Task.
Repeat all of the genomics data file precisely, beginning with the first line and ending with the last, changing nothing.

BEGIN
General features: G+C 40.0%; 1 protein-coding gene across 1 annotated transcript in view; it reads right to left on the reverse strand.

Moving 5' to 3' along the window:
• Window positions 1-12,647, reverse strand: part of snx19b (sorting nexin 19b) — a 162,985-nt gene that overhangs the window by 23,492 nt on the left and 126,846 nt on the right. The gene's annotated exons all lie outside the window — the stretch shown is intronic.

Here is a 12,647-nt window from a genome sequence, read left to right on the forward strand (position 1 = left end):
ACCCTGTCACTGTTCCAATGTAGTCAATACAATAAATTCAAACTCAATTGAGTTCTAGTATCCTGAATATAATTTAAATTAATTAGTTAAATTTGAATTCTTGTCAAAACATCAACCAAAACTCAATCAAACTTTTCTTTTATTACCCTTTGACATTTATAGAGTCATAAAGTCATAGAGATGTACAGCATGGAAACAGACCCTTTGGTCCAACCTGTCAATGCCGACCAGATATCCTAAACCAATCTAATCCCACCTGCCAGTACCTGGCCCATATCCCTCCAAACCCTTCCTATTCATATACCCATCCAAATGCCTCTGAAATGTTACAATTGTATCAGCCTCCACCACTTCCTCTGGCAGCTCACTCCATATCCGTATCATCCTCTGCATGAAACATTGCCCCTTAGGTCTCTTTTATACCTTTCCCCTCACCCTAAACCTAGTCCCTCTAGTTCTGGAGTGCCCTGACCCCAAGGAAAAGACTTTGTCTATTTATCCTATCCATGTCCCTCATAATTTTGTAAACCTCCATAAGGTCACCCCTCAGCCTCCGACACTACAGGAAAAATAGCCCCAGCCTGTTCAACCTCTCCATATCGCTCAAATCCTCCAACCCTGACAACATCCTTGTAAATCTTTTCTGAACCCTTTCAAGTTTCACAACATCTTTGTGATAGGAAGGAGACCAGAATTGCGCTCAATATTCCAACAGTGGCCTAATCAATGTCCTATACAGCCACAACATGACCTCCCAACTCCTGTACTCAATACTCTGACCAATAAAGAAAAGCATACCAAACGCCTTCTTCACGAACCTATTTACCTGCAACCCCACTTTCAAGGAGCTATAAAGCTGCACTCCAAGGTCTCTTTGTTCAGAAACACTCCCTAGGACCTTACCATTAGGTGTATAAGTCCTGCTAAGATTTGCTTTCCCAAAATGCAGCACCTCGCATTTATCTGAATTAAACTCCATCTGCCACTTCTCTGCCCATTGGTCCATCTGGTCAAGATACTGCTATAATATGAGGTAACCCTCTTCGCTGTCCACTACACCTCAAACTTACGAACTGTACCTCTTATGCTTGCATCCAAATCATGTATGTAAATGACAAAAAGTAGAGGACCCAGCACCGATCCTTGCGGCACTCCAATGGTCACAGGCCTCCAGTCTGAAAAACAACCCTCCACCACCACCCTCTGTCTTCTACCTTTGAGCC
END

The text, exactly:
General features: G+C 40.0%; 1 protein-coding gene across 1 annotated transcript in view; it reads right to left on the reverse strand.

Moving 5' to 3' along the window:
• Window positions 1-12,647, reverse strand: part of snx19b (sorting nexin 19b) — a 162,985-nt gene that overhangs the window by 23,492 nt on the left and 126,846 nt on the right. The gene's annotated exons all lie outside the window — the stretch shown is intronic.

Here is a 12,647-nt window from a genome sequence, read left to right on the forward strand (position 1 = left end):
ACCCTGTCACTGTTCCAATGTAGTCAATACAATAAATTCAAACTCAATTGAGTTCTAGTATCCTGAATATAATTTAAATTAATTAGTTAAATTTGAATTCTTGTCAAAACATCAACCAAAACTCAATCAAACTTTTCTTTTATTACCCTTTGACATTTATAGAGTCATAAAGTCATAGAGATGTACAGCATGGAAACAGACCCTTTGGTCCAACCTGTCAATGCCGACCAGATATCCTAAACCAATCTAATCCCACCTGCCAGTACCTGGCCCATATCCCTCCAAACCCTTCCTATTCATATACCCATCCAAATGCCTCTGAAATGTTACAATTGTATCAGCCTCCACCACTTCCTCTGGCAGCTCACTCCATATCCGTATCATCCTCTGCATGAAACATTGCCCCTTAGGTCTCTTTTATACCTTTCCCCTCACCCTAAACCTAGTCCCTCTAGTTCTGGAGTGCCCTGACCCCAAGGAAAAGACTTTGTCTATTTATCCTATCCATGTCCCTCATAATTTTGTAAACCTCCATAAGGTCACCCCTCAGCCTCCGACACTACAGGAAAAATAGCCCCAGCCTGTTCAACCTCTCCATATCGCTCAAATCCTCCAACCCTGACAACATCCTTGTAAATCTTTTCTGAACCCTTTCAAGTTTCACAACATCTTTGTGATAGGAAGGAGACCAGAATTGCGCTCAATATTCCAACAGTGGCCTAATCAATGTCCTATACAGCCACAACATGACCTCCCAACTCCTGTACTCAATACTCTGACCAATAAAGAAAAGCATACCAAACGCCTTCTTCACGAACCTATTTACCTGCAACCCCACTTTCAAGGAGCTATAAAGCTGCACTCCAAGGTCTCTTTGTTCAGAAACACTCCCTAGGACCTTACCATTAGGTGTATAAGTCCTGCTAAGATTTGCTTTCCCAAAATGCAGCACCTCGCATTTATCTGAATTAAACTCCATCTGCCACTTCTCTGCCCATTGGTCCATCTGGTCAAGATACTGCTATAATATGAGGTAACCCTCTTCGCTGTCCACTACACCTCAAACTTACGAACTGTACCTCTTATGCTTGCATCCAAATCATGTATGTAAATGACAAAAAGTAGAGGACCCAGCACCGATCCTTGCGGCACTCCAATGGTCACAGGCCTCCAGTCTGAAAAACAACCCTCCACCACCACCCTCTGTCTTCTACCTTTGAGCC